JetBlue’s Steven Slater, A Case For Employee Assistance Programs

August 12th, 2010 | Posted by admin in Caregivers | Home Health Care

employee assistance programs and eldercareWe’ve all heard the story about Steven Slater, the JetBlue flight attendant who, after an altercation with a passenger, exited the plane via the emergency escape slide with a few cans of beer. Details are now emerging that suggests Steven Slater has a history of  “alcoholism & substance abuse”, in addition to his substance abuse issues, Steven’s mother is battling late stage cancer, which has caused a great deal of stress for him and could have added to the pressures that caused him to snap.

Baby Boomers & The Sandwich Generation

With Baby Boomers overrepresented in the workforce and people living longer than ever before, the so called “Sandwich Generation” (people like Steven Slater, sandwiched between their children, grandchildren and aging parents) is juggling work and their entire family’s needs like never before.

Employee Assistance Programs

Traditionally, Employee Assistance Programs help workers with mental health and/or substance abuse problems. A growing number of programs now include Life/Work or Life Balance components which assist employees with a much wider array of concerns.

Elder Care is being acknowledged as a demanding source of stress, anxiety and absenteeism. Elder Care, similar to Child Care is requiring phone management and time off as an adult child tries to manage an aging parent’s medical, financial and home care needs – often from out of state.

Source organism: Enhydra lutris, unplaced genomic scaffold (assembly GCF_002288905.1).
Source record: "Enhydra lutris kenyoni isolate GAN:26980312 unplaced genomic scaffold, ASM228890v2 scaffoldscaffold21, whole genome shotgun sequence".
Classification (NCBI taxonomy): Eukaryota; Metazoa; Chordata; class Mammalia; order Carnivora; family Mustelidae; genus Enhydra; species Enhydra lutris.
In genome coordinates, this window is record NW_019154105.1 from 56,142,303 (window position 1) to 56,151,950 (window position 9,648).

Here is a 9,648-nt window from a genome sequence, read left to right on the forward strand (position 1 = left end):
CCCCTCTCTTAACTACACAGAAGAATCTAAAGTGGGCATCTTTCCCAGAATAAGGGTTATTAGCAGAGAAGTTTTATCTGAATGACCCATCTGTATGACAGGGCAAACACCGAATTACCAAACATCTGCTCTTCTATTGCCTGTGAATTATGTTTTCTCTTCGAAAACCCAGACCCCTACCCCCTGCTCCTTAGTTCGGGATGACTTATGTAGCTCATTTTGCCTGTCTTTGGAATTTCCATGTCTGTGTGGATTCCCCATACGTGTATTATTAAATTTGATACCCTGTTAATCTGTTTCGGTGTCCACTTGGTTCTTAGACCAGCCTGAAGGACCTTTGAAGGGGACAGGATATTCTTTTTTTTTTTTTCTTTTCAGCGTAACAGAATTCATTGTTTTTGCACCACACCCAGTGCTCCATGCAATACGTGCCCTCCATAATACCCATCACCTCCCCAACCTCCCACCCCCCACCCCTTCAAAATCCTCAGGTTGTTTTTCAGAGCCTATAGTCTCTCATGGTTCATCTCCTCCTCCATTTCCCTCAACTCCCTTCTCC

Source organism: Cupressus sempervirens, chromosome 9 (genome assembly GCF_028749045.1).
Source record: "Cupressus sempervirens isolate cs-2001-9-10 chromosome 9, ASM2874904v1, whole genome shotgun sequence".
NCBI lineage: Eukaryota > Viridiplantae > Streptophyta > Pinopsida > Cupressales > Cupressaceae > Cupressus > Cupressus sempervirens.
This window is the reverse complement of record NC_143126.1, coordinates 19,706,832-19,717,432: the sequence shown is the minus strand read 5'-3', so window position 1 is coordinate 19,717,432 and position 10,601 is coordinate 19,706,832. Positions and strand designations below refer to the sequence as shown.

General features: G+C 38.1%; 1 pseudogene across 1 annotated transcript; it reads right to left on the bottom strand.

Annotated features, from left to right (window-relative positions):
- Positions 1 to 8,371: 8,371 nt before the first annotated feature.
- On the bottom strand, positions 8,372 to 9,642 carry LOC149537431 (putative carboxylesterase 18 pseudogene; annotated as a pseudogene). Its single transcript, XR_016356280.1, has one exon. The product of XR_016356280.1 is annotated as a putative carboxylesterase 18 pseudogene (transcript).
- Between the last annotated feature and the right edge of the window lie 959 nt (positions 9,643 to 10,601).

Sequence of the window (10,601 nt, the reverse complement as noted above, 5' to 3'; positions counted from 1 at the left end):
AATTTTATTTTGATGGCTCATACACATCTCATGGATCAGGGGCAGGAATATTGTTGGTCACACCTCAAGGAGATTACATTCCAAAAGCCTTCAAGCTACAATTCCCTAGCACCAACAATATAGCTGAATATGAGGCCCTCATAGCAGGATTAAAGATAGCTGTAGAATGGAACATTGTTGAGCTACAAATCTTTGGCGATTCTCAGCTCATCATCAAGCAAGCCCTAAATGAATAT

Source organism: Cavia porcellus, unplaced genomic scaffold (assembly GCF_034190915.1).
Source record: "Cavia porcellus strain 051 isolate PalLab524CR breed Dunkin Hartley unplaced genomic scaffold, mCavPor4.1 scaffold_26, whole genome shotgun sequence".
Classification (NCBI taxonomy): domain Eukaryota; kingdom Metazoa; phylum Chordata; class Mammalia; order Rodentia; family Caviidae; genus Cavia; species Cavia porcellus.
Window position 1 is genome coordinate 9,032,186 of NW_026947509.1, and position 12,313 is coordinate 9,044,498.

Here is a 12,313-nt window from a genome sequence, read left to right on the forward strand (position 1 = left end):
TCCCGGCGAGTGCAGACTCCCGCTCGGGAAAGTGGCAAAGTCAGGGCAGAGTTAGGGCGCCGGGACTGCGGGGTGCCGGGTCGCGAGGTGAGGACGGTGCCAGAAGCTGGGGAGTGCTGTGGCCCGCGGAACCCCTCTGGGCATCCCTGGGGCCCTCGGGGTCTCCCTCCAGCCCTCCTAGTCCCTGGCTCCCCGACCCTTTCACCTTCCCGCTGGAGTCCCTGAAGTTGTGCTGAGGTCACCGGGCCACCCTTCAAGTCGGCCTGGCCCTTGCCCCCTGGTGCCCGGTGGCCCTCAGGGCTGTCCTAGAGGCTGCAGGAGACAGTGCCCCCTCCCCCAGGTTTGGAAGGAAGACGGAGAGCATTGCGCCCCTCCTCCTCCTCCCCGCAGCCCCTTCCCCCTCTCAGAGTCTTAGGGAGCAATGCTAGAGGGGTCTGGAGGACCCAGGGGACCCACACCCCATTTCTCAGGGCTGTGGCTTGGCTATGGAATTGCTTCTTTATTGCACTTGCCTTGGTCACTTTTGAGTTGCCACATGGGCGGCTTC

As members of the EAPA we recognize how costly and confusing long distance care managing can be.  Through complimentary phone consultations, experienced Geriatric Care Managers can assess the situation and offer solutions to the adult child, minimizing their need to fly to Florida (or any state for that matter) or spend work time on the phone trying to coordinate and monitor services, especially in a crisis situation.

Employees are able to access home care services through their EAP or TPA provider. Many reputable home health care companies are in most networks and able to provide employees immediate attention and provide a home health aide, Medicare skilled home services and referrals to other trusted, local professionals.

As EAPs become more involved with the Elder Care needs of their employees, the value added benefits of working with a local provider are evident. It is a no cost addition to their resource list. The advantage of working with a company who is familiar with employee services, elder care issues and part of the local community give the employees a front line contact instead of going through a web of referral agencies.

In these economic times where it is estimated that it costs American businesses 30 Billion dollars annually in lost productivity and added medical costs for employees dealing with the needs of their aging parents, a no cost, benefit of working with an Elder Care company makes sense and saves costs for everyone.

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